Unsealed Road Design – Unsealed roads are a cost effective method of providing transport solutions, particularly in rural locations in which the use of a spray seal or asphalt surfacing would not be economical.

These often include links to isolated communities, rural freight corridors and emergency tracks. Given the generally low traffic nature of these roads, the successful practise of unsealed road building and design is focused around managing environmental conditions to satisfy safety requirements and limit routine expenditure, Global Road Technology products offer many advantages to unsealed road design.

Whilst all unsealed road applications are considered to be similar in nature, the structural requirements vary, based upon the functional road category and importance. Austroads Guide to Pavement Technology outlines a 5-class system, comprising:

U1 (AADT >200) – A high quality unsealed application incorporating quarried gravel at a minimum 100mm thick as a wearing course, 150mm thick as a base course and 150mm thick as a subbase course.

U2 (AADT 100 – 200) – A moderate to high quality unsealed application incorporating quarried gravel at a minimum 100mm thick as a wearing course, 150mm thick as a base course and no use of a subbase course.

U3 (AADT 20-100) – A moderate quality unsealed application that incorporates either quarried or natural materials at a minimum 100mm thick wearing course and 150mm subbase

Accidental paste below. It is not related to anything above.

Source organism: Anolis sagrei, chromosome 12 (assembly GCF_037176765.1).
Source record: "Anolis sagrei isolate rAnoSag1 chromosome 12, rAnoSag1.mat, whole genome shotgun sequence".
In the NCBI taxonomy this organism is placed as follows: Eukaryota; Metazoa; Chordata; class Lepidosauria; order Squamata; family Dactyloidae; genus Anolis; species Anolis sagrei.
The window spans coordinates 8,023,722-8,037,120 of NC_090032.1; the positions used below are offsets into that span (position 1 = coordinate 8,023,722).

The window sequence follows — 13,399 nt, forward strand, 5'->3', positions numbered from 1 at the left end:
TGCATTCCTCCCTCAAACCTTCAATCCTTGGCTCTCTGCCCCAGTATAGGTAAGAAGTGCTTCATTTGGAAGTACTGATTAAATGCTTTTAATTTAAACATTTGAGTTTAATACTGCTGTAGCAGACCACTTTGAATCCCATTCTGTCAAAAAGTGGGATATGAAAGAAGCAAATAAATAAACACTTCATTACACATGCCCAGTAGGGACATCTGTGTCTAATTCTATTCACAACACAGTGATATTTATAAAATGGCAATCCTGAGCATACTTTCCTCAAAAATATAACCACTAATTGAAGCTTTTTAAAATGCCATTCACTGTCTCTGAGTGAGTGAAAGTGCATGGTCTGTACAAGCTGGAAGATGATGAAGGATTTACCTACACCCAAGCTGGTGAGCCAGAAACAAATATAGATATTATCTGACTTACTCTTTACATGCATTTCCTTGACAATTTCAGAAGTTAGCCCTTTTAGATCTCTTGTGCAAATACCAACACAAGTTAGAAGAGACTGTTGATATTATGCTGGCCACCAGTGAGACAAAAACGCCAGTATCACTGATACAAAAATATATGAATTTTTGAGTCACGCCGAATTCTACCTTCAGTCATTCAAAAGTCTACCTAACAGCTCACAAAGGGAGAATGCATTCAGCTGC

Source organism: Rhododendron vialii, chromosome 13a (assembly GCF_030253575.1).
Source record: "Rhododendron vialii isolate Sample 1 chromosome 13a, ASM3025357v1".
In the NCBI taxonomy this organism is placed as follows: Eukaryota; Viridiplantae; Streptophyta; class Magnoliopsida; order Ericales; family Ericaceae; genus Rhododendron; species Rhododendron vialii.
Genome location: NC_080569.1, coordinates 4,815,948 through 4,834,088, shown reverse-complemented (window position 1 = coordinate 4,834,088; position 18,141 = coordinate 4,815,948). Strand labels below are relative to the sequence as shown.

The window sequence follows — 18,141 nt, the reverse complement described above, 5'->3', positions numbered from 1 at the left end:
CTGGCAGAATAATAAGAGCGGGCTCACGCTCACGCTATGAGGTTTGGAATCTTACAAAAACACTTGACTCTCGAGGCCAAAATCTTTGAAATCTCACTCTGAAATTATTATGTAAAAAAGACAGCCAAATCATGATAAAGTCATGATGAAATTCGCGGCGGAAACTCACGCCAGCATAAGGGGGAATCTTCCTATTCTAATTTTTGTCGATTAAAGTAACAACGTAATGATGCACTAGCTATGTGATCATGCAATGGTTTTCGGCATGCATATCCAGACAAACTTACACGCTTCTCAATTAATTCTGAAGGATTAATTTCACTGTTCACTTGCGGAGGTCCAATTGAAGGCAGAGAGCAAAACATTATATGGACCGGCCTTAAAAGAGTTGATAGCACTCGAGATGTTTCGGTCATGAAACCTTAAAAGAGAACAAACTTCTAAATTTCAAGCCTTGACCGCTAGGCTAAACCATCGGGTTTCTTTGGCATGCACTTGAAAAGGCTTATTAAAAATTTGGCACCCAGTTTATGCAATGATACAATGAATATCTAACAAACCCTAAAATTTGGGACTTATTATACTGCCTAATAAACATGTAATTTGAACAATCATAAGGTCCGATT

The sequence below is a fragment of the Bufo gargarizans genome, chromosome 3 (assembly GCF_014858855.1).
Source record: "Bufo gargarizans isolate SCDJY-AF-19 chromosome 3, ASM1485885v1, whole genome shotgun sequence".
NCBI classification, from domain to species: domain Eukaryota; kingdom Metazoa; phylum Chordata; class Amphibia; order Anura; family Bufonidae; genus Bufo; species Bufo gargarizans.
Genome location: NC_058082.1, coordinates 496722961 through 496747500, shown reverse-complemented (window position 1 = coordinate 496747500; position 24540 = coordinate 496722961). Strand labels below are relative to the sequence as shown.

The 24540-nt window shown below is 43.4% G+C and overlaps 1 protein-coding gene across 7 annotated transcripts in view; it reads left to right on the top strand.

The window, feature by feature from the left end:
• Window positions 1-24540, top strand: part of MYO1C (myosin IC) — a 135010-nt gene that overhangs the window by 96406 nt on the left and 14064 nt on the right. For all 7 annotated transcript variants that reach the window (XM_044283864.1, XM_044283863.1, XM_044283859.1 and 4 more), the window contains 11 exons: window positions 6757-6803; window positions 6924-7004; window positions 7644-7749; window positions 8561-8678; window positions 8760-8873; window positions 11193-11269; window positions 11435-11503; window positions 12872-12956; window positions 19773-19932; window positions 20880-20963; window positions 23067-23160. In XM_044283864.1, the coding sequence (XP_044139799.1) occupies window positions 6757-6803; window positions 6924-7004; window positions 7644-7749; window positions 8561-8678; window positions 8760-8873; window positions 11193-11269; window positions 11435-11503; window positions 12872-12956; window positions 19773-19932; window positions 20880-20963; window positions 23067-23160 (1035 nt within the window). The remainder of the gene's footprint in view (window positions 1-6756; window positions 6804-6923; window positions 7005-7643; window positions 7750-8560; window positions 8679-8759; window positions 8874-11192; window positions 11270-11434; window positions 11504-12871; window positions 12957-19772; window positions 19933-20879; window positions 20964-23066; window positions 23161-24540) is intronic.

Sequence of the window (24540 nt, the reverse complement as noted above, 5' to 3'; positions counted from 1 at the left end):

U4 (AADT <20) – A moderate – low standard unsealed application that incorporates predominantly natural gravel as a wearing course a minimum of 150mm thick

U5 (<10) – A low standard application that incorporates the existing subgrade material once cleared of vegetation and undesirable material

Whilst the pavement thickness is paramount to the successfulness of a pavement structure, consideration must be given to achieving desired material properties to manage:

  1. a) Dustiness and a loss of Cohesion– The pavement material must contain enough high plasticity fines to provide cohesion to allow bonding with the surrounding material. If this is not managed it can present safety issues to the road user and compromised waterproofing
  2. b) Structural Requirements – The pavement material must be stable enough to resist deformation under wheel loads, which includes optimising the particle grading’s and hardness using available material. This can lead to increased pavement deterioration including corrugating and rutting.
  3. c) Waterproofing – The pavement material must contain enough plasticity in the fines to enable particle cohesion and a ‘tight’ finish to reduce moisture ingress and increased deterioration of the pavement. The use of greater than normal cross-falls (4-6%) to facilitate surface drainage

An indicator of good pavement performance in an unseal application firstly is the safety and rideability to the road user, followed by the routine maintenance expenditure.

For more information on Global Road Technology or unsealed road design please contact us.